I have written here before on the ‘set up’ of a PBL classroom. However, I want to go some way towards explaining the process of negotiation and explicitness required in order to successfully set learners up, the classroom, and the context by way of a philosophical elaboration.
First, let me describe, or perhaps re-describe, the teacher in the context of ‘my’ PBL classroom. You will get the impression, if you engage with me in conversation or read a significant portion of my writing, that on teaching philosophy I view teachers as negotiators, coaches and facilitators of learning. These teachers are as capable of establishing a learning culture, in development of expectations, partnerships, etc., as they are about understanding and being critical of the context and constraints in which they work.
Lately, I have taken to adopting Garth Boomer’s view that the teacher must be a ‘pragmatic radical’: an expert navigator of systems and structures, capable of self-regulation and reflection and the support of their colleagues. Without digressing, I think this quote captures well some of the key features of the ‘committed pragmatic radical’ teacher:
a new kind of toughened fighter for a better deal for the disadvantaged, who has dispelled the worst effects of soft edged romanticism while keeping alive sharp visions of a better society based on hard-won principle: “The radical teacher must be a hard-nosed pragmatist keeping alive principles and long-term goals; but having a canny sense of what is achievable, what is not worth the energy and what, however slight, might constitute strategic gain. The radical teacher must also seek out networks of support. Alone, even the pragmatic radical is at risk. … Pragmatism is not synonymous with capitulation or weakness. It is about knowing when to act and when not to act: knowing what is possible and what is doomed; weighing consequences and benefits; deciding what to say and what not to say; taking out insurance; having safety nets; not driving oneself insane with mocking images of unreachable utopias. To be pragmatic is to place the emphasis on effective action without denying the power of imagination and dreaming of better worlds: on the achieved and achievable rather than on the chronicles of failure. The quest for pragmatism is a kind of warfare on illusion. … To know 'what is going on', or even to wonder what might be going on, means having an all-encompassing fish-eye-lens taking in the backgrounds, capabilities and aspirations of the learners and their parents, knowing the structures, habits and values of the school, reading the wider politics of the system and society (particularly its economics), and understanding the ebb and flow of interactions and struggles in the arenas of gender, race, ethnicity and class. It also means having a good sense of history, and an understanding of the antecedents of the status quo.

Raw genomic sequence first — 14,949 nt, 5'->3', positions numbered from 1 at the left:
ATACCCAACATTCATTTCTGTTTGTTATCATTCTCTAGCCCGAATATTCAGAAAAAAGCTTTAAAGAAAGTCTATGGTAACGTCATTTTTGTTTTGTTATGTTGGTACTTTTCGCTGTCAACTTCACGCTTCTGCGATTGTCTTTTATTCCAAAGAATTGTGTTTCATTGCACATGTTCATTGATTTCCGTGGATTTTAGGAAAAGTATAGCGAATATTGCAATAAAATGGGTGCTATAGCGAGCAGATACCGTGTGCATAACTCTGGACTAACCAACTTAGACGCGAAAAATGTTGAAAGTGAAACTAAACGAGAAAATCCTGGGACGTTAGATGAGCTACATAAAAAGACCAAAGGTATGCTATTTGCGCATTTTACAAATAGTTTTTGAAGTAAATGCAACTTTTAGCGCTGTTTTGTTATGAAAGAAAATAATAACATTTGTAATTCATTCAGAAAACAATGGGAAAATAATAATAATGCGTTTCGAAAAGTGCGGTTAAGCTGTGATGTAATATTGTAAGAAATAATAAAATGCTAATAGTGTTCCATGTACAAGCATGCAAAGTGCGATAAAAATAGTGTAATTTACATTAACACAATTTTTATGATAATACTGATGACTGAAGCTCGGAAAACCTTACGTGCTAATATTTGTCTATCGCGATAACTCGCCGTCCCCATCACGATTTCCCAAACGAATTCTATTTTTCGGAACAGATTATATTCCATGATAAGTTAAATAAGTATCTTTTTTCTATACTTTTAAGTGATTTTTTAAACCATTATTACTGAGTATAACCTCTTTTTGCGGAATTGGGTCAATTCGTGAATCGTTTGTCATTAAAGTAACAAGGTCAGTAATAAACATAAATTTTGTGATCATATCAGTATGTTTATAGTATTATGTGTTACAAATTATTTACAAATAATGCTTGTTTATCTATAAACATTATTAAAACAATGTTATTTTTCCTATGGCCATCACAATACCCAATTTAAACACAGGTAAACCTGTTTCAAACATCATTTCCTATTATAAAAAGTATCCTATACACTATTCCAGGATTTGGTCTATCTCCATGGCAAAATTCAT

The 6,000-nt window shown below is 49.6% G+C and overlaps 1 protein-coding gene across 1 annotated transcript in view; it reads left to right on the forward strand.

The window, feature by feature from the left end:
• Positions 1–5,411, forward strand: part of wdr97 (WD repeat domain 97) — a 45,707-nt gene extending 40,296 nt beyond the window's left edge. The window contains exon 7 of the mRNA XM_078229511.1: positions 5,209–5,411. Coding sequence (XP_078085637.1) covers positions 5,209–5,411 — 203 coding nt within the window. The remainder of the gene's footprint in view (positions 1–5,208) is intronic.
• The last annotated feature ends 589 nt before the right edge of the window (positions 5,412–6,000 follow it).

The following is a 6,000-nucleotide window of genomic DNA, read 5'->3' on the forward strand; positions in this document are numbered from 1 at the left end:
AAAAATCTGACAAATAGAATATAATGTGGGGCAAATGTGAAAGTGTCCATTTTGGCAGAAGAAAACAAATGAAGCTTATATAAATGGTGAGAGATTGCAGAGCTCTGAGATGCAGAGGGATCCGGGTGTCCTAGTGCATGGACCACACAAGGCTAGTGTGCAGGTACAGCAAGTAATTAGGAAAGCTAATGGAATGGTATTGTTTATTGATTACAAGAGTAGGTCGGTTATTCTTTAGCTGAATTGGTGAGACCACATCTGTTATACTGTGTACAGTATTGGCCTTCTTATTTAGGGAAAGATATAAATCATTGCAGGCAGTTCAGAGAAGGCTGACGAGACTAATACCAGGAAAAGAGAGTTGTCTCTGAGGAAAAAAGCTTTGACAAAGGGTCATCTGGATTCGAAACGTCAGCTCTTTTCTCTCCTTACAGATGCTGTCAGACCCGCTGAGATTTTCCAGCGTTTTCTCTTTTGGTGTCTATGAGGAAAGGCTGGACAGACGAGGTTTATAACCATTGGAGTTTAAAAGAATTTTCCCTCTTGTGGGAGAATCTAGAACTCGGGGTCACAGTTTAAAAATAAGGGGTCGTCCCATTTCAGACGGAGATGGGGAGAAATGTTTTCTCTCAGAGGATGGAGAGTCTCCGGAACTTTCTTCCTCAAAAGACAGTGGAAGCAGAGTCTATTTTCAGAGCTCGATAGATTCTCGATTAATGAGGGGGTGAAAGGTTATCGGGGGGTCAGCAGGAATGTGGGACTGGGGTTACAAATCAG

Adopting this background, without having written further on it first hand in this space, I set the expectation of teacher-student partnerships in the classroom.